U.S. Senator Kyrsten Sinema of Arizona. Kent Nishimura / Los Angeles Times via Getty Images
Senator Kyrsten Sinema was one of the leading legislators in forging the Respect for Marriage Act. Photo by Kent Nishimura / Los Angeles Times via Getty Images

The Respect for Marriage Act reaches an almost minimum consensus in the U.S. Senate


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That was the minimum vote threshold required for the Respect for Marriage Act, introduced in July 2022, to voyage safely through the Senate with some bipartisan negotiation and into the House for its final vote in Congress. 

Twelve of the 10 minimum votes were secured in the U.S. Senate in a final 62-37 resolution, surpassing the required 60 votes to break a majority and advance the bill to the House and solidify limited federal protections for Gay and Interracial marriages. 

H.R.8404, famously known as the Respect for Marriage Act, received support from both sides of the congressional aisle in July by a Democrat-controlled House, with 47 Republicans backing the bill’s text. 

When it reaches the House this time, it will be steps away from the POTUS’s signature. 

The bill hit a snag in November when a number of Senators — including Democratic Sens. Tammy Baldwin of Wisconsin and Kyrsten Sinema of Arizona, as well as Republican Sens. Susan Collins of Maine, Rob Portman of Ohio, and Thom Tillis of North Carolina — expressed concerns over religious liberty infringement. 

Sen. Sinema, long known in Congress chambers as an unwavering moderate, often at the expense of the progressive policy, was a leading legislator in getting the bill and some of it's provisions, through bipartisan lines. 

A joint statement released in mid-November explained their reasoning, as the dissenting Senators hoped “to develop an amendment to the House-passed bill to confirm that the bill will not lead to the recognition of polygamous unions and has no negative impact on religious liberty and conscience protections.”

"We look forward to this legislation coming to the floor and are confident that this amendment has helped earn the broad, bipartisan support needed to pass our commonsense legislation into law," the senators said.

And it did, narrowly. In securing 12 votes, and with the wind at its back, the bill received cushion from partisan lines to compel the federal government to recognize marriage licenses, even in states where same-sex marriage is not recognized under the law.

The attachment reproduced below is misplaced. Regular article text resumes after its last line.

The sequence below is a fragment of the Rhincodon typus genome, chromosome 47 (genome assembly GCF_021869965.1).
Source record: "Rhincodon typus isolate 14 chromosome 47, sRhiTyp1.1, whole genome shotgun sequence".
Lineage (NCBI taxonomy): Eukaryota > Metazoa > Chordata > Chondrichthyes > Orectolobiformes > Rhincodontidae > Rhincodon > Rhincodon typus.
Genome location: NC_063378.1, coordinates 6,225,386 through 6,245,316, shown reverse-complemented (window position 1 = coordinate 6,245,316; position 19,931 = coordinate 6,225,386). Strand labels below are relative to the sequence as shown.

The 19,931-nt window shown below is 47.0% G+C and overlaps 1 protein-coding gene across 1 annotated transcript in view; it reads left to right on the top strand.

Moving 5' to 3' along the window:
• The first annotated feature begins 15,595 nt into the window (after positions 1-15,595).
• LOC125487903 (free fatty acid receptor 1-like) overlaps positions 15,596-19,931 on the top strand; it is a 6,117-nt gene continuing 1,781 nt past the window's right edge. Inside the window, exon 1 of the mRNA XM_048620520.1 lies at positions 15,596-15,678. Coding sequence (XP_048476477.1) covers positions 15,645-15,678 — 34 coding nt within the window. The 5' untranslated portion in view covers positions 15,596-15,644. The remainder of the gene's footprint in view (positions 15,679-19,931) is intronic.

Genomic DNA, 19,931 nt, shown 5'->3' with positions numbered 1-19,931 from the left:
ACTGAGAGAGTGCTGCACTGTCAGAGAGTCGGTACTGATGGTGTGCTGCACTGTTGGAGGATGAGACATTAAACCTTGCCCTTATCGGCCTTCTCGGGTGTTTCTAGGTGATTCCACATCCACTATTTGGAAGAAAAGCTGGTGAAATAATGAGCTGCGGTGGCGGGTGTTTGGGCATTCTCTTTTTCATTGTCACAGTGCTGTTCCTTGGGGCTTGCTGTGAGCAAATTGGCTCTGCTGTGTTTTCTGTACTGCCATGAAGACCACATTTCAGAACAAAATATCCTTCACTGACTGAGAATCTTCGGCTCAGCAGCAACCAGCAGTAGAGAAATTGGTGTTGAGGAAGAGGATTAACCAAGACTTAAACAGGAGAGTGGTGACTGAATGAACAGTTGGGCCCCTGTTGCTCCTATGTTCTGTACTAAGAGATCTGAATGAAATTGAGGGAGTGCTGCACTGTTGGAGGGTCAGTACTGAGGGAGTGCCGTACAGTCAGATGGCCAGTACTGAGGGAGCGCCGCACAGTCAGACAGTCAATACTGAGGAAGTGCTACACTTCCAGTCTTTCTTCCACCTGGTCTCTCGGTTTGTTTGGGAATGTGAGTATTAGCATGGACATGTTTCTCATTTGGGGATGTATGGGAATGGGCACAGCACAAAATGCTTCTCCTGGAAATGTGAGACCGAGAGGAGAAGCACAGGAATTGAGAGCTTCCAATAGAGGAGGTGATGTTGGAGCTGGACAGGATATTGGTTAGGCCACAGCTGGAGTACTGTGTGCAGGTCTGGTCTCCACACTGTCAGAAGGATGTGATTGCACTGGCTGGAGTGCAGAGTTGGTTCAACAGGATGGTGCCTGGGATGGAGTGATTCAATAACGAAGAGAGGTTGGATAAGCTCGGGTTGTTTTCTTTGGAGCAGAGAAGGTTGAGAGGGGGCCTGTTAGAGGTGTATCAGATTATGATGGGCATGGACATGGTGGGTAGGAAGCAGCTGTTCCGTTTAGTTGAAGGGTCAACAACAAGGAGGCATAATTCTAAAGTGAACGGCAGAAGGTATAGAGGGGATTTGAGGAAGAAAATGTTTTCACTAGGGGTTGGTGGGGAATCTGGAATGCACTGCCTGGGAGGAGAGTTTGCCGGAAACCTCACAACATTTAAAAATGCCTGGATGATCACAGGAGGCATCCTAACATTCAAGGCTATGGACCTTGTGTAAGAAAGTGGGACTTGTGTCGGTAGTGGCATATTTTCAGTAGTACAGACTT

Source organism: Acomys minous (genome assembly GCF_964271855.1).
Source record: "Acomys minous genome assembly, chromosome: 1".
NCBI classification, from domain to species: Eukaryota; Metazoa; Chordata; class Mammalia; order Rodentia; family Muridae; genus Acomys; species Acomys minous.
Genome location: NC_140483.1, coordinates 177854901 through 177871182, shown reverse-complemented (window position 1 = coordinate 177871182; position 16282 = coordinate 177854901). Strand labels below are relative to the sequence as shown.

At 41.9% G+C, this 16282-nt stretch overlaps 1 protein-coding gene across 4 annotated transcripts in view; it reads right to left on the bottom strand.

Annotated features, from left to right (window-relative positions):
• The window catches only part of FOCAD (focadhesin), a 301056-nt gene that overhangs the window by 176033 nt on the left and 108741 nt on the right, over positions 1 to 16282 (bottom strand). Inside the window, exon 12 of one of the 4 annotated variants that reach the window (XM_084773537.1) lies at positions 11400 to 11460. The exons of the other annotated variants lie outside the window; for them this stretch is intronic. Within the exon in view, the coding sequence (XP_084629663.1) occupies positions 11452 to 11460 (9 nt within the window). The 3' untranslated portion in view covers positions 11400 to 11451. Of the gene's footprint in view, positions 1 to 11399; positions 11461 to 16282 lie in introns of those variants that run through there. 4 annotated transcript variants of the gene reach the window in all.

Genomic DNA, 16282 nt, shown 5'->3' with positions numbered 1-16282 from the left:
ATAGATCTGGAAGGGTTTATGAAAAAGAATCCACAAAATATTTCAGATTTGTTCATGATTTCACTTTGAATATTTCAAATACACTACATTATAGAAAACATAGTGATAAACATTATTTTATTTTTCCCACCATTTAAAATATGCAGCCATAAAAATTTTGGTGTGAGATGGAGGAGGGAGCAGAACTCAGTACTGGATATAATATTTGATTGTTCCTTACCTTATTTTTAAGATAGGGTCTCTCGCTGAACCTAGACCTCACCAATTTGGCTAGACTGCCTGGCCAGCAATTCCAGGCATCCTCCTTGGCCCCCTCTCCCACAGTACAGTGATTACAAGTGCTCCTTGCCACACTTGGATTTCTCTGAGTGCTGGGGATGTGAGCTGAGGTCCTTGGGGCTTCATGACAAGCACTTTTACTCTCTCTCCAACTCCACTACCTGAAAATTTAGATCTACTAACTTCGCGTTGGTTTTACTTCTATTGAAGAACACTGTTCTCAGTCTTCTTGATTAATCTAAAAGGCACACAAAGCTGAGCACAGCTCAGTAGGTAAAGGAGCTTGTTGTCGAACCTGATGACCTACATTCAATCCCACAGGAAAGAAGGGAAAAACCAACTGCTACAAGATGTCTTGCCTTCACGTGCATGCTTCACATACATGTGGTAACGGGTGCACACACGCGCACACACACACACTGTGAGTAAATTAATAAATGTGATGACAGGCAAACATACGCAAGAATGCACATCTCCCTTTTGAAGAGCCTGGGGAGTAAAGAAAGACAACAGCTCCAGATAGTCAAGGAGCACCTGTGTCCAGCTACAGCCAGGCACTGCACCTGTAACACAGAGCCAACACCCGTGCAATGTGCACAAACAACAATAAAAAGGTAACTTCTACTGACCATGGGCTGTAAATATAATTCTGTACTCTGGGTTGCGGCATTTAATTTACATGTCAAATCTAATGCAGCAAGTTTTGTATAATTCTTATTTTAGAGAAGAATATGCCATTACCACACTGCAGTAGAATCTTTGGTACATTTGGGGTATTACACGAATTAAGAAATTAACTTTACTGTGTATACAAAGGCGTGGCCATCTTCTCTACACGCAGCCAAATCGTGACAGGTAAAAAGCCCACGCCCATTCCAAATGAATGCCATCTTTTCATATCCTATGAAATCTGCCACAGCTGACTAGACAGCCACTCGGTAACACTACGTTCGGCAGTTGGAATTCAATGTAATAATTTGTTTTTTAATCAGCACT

“For the purposes of any federal law, rule, or regulation in which marital status is a factor, an individual shall be considered married if that individual’s marriage is valid in the state where the marriage was entered into or, in the case of a marriage entered into outside any state, if the marriage is valid in the place where entered into and the marriage could have been entered into in a state,” the bill reads. 

Urgency behind the Respect for Marriage Act follows a Summer ruling by the U.S. Supreme Court that sent shockwaves through the nation.

The nation’s highest court struck down Roe v. Wade, arguing the legal reasoning behind it was  “egregiously wrong,” as Justice Samuel Alito, one of the court’s more senior justices, argued in the landmark opinion. 

Justice Alito’s opinion made headlines when it was leaked by POLITICO while still in its draft form.

What legal analysts found, beyond the breadth of Roe v. Wade, were suggestions also to revisit the reasoning behind Obergefell, the ruling that recognized the right to marry for same-sex couples under the 14th Amendment of the Constitution. 

In a concurring opinion, Justice Clarence Thomas — a conservative appointee of former President George H. W. Bush — wrote that justices “should reconsider all of this Court’s substantive due process precedents, including Griswold, Lawrence, and Obergefell” — referring to three cases relating to Americans’ fundamental privacy, due process and equal protection rights.

And while Justice Alito maintained that the court’s “decision concerns the constitutional right to abortion and no other right,” the court’s liberal Justices argued otherwise and raised deep concerns surrounding the opinion’s intention in the long haul. 

These rulings concerned the Democratic Party, many of whom ignited campaigns sustained by abortion rights, a move that was widely criticized by media pundits, who instead argued that candidates should have been focused on the economy. 

But many of those then-candidates were vindicated when, nationwide, voters turned out in record numbers to vote candidates who supported abortion protections into office, even though POTUS has raised doubs as to whether it was possible to garner enough votes in the House. 

Below is a list of the Republican Senators who voted in favor of Respect the Marriage Act:

  • Susan Collins of Maine
  • Rob Portman of Ohio
  • Thom Tillis of North Carolina
  • Mitt Romney of Utah
  • Lisa Murkowski of Alaska
  • Roy Blunt of Missouri
  • Richard Burr of North Carolina
  • Shelley Moore Capito of West Virginia
  • Cynthia Lummis of Wyoming
  • Dan Sullivan of Alaska
  • Todd Young of Indiana
  • Joni Ernst of Iowa
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